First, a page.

Being a petrol head, naturally I would of liked to dabble in automotive photography. I have photographed people for the majority of my career but shooting a static subject seems to pose a whole new set of challenges. Composition is important in all the photos, but it's more so when it comes to shooting cars. The attention to detail is paramount when it comes to using the best angles of the car itself and choosing an interesting but clean background. The same rules apply but trying to make it come together takes more preplanning then photographing people. I use flash in almost all my work and when it comes to car, it's the same situation. I utilize the Profoto B1 and an Elinchrom 1ftx5ft strip bank.
The image above is light with a strip bank and the B1. This is a combination of about 25 images. The car alone is 10 images and for the smoke its 15. Crafting the smoke took the most time so it would look as neat as possible. When using the strip bank, you can only light a section at a time so it is very important to place the strip bank at a proper angle. I like to remind myself that you would like to usually light the way the sun would fall on the car, so most shots are taken with the strip bank light held right above the panel. The Profoto B1 has enough power to over power the sun in the midday. Keeping in mind that modifiers are made to light people, so lighting the car must be done a section at a time.
As you can tell, we beat this location to death. The small strip where they test paint presumably is just beautiful for shooting cars. Its car related so why not. It is also located in the middle of no where with minimal light pollution. We learned of the location earlier in the day, so because we couldn't wait, we headed out later that night. Shooting these photos at night poses a number of challenges. If you would like a background, you will need to light it. When it comes to shooting the car, it is necessary to pay close attention to where you lit and whats left due the lack of ambient light. Shooting with the sun helps minimize how much you have to light and makes it easier to correct mistakes. The night and darkness is less forgiving. This would be the only shot I got that night, because soon after, it began to snow heavily and it would of been a nightmare to make it look clean.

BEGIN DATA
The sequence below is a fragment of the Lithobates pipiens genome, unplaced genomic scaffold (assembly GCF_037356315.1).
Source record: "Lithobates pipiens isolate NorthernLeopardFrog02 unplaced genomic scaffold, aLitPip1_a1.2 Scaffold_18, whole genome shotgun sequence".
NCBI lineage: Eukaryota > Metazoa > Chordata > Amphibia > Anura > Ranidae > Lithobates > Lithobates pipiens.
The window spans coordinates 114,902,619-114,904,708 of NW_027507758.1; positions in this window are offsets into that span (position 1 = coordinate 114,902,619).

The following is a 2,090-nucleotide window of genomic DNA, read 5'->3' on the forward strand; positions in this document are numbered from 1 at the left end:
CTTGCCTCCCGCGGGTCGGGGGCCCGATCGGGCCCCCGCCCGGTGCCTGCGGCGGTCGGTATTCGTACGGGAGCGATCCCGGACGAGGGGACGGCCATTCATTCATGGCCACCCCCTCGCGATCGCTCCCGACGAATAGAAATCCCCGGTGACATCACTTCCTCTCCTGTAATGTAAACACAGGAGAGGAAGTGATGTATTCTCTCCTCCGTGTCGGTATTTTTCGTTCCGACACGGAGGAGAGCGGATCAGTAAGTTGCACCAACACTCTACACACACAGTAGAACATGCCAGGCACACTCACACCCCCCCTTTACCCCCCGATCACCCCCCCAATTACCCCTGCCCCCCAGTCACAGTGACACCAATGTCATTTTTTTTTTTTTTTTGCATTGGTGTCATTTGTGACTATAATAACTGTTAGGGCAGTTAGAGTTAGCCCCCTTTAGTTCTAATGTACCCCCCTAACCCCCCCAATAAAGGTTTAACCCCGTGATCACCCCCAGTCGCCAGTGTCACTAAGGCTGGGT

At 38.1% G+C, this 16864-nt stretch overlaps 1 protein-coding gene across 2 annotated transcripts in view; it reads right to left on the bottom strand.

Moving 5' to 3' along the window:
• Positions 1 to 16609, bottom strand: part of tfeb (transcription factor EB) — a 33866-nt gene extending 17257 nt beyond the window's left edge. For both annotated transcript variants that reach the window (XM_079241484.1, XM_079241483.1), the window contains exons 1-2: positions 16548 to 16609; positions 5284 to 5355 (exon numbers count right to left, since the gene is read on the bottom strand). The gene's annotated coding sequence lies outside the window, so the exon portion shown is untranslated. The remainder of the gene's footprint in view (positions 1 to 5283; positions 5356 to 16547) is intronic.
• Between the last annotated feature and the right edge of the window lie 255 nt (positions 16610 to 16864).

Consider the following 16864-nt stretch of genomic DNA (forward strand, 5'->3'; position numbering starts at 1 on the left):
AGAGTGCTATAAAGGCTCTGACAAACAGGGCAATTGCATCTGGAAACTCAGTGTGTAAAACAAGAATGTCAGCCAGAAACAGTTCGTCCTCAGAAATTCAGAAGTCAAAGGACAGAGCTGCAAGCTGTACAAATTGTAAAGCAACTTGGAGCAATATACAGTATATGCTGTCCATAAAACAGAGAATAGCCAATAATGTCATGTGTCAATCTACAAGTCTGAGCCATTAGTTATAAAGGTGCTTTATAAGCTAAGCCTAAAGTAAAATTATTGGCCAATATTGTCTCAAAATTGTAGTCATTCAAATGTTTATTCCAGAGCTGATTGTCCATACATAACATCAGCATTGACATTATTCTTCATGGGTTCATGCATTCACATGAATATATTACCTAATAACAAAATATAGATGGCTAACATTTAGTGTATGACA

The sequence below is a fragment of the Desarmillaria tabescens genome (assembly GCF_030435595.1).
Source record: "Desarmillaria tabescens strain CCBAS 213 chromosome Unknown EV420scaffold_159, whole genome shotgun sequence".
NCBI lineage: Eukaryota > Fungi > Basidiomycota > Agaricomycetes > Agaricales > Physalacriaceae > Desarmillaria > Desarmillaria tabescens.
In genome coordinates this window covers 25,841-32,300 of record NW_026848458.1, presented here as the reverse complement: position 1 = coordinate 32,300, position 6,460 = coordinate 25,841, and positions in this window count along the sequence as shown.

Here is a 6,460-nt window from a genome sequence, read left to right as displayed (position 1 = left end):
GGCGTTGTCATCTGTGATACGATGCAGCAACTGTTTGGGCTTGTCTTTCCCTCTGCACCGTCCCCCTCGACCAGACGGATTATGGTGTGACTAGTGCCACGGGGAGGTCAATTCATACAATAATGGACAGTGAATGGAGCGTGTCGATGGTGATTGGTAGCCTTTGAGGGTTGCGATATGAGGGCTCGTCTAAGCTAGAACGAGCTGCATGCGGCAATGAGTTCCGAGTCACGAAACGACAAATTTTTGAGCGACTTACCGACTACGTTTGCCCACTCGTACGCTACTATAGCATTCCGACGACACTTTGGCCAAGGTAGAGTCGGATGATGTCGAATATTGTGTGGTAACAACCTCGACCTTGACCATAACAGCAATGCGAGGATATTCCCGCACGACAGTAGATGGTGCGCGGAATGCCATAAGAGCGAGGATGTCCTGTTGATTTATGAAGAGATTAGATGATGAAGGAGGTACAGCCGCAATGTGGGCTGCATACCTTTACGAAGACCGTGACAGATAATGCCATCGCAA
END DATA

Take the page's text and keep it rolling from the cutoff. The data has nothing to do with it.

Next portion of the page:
Opportunities come and go, but when it comes to building an automotive portfolio, I try my best to make it out to all potential shoots. This BMW i8 was organized on the same day. If I had my way, I would of loved to shoot the car during the day, but to spite my needs, I made the best of the situation. Lighting the i8 did not pose many problems, but as mentioned above, night shoots can become tedious.
Before going out and asking, I tried my skills on my own car. I had just finishing detailing and with a fresh coat of wax buffed in the car, I lit and photographed my car. There was no wind, so I used a c-stand to hold my light and walked back and forth from my light to the camera on the tripod many times to make this shot. Using the high speed sync function on the Profoto B1, I achieved a shallow DOF in this light without a ND filter. Hopefully this year holds some exciting and unique cars. Now I need a new company name.